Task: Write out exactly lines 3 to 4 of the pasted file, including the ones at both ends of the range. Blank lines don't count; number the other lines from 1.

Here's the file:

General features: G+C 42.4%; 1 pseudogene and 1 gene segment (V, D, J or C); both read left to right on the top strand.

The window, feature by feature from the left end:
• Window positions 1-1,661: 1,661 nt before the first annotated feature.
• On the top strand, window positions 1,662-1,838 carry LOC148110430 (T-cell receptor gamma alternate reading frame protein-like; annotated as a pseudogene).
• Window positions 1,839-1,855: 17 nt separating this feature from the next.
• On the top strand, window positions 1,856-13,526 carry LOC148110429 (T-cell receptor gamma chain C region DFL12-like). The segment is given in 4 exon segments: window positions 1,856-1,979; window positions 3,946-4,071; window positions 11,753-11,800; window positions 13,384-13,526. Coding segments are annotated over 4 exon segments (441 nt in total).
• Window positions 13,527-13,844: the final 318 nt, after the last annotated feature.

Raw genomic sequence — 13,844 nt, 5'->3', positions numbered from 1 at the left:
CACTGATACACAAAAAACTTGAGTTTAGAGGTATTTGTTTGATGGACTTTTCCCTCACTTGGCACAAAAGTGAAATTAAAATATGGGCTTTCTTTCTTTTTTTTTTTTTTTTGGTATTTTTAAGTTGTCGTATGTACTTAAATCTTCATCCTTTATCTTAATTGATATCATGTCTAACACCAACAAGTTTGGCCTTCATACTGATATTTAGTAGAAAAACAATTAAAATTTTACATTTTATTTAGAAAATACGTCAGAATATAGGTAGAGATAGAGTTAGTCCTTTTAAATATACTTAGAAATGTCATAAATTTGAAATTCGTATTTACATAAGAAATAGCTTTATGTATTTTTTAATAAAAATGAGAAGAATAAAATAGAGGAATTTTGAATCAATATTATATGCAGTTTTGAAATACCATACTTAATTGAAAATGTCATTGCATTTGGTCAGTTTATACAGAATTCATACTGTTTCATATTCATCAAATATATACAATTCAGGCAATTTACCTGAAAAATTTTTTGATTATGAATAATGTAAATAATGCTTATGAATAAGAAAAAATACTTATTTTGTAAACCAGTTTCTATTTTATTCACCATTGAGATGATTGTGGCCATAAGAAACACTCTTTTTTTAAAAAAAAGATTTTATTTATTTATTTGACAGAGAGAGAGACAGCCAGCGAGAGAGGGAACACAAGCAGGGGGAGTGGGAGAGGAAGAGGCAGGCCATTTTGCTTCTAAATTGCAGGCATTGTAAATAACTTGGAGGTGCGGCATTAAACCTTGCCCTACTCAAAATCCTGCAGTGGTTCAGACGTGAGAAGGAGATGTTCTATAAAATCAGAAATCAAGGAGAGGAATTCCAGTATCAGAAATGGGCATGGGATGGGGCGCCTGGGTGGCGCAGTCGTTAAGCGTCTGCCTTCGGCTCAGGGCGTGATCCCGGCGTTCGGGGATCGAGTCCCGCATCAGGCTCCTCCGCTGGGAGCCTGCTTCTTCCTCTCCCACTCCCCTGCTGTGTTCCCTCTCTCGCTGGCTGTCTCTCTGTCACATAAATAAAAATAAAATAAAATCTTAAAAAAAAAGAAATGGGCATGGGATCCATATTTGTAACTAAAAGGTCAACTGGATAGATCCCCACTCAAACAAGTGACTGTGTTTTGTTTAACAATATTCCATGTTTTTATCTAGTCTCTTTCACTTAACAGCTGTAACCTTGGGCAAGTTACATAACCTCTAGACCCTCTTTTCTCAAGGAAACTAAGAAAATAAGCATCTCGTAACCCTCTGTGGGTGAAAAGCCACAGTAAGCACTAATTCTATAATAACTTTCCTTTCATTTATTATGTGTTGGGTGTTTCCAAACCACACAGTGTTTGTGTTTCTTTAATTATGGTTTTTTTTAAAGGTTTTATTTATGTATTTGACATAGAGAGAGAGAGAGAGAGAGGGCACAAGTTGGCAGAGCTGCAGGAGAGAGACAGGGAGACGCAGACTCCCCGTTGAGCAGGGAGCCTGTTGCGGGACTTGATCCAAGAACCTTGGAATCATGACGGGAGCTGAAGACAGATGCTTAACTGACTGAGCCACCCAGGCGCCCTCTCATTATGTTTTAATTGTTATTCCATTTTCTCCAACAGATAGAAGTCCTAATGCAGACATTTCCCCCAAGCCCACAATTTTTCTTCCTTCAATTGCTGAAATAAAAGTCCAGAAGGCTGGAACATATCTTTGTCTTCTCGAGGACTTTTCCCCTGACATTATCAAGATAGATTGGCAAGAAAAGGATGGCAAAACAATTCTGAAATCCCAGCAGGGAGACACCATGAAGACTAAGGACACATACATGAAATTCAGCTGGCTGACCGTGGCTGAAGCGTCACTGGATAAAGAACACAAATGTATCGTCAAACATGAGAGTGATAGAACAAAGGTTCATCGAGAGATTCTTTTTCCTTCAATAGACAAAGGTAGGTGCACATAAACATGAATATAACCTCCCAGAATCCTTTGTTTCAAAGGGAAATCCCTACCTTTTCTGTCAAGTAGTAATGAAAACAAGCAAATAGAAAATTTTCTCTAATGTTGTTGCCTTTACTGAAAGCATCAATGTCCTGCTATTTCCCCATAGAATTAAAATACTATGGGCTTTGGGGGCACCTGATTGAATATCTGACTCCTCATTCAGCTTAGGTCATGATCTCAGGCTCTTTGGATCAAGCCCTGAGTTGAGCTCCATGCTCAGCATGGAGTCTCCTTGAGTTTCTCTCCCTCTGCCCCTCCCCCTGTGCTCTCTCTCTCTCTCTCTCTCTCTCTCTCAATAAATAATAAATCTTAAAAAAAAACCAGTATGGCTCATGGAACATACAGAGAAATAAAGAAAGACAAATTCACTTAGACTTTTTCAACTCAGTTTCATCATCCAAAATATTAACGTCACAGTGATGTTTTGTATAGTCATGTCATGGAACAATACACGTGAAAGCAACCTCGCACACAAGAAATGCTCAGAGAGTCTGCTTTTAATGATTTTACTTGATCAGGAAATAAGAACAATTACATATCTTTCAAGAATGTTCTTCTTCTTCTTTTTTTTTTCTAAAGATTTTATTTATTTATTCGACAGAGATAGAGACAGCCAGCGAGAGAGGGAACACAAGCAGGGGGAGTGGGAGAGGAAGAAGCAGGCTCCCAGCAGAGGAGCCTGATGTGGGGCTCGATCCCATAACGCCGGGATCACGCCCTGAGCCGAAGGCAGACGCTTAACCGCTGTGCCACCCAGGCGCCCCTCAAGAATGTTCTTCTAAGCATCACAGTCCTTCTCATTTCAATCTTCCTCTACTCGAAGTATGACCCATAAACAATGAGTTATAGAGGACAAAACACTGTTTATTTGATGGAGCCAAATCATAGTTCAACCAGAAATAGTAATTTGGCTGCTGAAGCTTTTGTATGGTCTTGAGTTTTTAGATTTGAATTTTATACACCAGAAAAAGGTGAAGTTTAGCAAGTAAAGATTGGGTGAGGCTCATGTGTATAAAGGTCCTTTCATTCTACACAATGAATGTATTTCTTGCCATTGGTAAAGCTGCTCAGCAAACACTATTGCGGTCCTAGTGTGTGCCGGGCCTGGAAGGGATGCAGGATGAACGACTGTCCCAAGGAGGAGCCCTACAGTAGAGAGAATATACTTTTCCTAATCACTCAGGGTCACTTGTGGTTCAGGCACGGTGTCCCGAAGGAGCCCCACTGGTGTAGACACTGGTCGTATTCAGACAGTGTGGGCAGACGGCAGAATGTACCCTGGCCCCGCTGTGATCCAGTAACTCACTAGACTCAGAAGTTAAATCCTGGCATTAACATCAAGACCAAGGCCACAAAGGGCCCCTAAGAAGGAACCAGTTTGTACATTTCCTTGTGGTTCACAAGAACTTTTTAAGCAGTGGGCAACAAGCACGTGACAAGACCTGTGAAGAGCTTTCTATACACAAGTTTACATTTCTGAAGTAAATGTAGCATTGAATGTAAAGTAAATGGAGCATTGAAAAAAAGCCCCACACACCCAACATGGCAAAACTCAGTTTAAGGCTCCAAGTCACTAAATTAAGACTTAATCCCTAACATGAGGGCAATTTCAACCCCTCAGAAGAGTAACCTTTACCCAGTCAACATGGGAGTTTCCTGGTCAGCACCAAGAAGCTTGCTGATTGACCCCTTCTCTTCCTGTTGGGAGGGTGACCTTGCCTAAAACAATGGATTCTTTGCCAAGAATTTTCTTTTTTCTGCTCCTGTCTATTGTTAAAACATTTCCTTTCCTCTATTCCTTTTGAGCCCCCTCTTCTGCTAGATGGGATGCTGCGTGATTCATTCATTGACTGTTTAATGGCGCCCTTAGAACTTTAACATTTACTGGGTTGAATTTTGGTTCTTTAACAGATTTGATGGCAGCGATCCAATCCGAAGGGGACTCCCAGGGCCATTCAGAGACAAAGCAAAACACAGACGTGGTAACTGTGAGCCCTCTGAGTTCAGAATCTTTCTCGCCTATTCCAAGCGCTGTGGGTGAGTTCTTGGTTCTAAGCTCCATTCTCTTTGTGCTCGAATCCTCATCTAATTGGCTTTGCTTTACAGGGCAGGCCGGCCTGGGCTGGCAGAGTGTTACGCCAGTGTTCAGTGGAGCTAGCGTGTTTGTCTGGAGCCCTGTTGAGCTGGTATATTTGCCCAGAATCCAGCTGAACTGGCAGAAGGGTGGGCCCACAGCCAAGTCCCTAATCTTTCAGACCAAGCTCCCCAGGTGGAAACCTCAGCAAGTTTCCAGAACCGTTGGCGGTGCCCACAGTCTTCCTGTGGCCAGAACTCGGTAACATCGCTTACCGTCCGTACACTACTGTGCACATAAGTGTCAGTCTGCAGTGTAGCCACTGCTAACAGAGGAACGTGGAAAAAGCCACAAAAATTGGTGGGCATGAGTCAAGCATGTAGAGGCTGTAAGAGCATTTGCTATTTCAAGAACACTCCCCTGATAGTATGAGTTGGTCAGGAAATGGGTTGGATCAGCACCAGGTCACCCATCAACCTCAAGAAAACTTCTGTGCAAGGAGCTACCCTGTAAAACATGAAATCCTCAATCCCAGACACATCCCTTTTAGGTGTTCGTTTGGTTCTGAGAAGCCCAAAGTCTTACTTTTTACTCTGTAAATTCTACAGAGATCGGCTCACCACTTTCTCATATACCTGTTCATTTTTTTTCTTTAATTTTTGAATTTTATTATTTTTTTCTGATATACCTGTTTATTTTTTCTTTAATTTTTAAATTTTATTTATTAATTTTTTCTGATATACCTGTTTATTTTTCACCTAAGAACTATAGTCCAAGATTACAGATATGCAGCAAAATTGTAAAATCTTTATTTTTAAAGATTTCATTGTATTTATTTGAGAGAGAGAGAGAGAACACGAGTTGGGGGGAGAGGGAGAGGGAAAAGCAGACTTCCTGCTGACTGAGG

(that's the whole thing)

• Window positions 1-1,661: 1,661 nt before the first annotated feature.
• On the top strand, window positions 1,662-1,838 carry LOC148110430 (T-cell receptor gamma alternate reading frame protein-like; annotated as a pseudogene).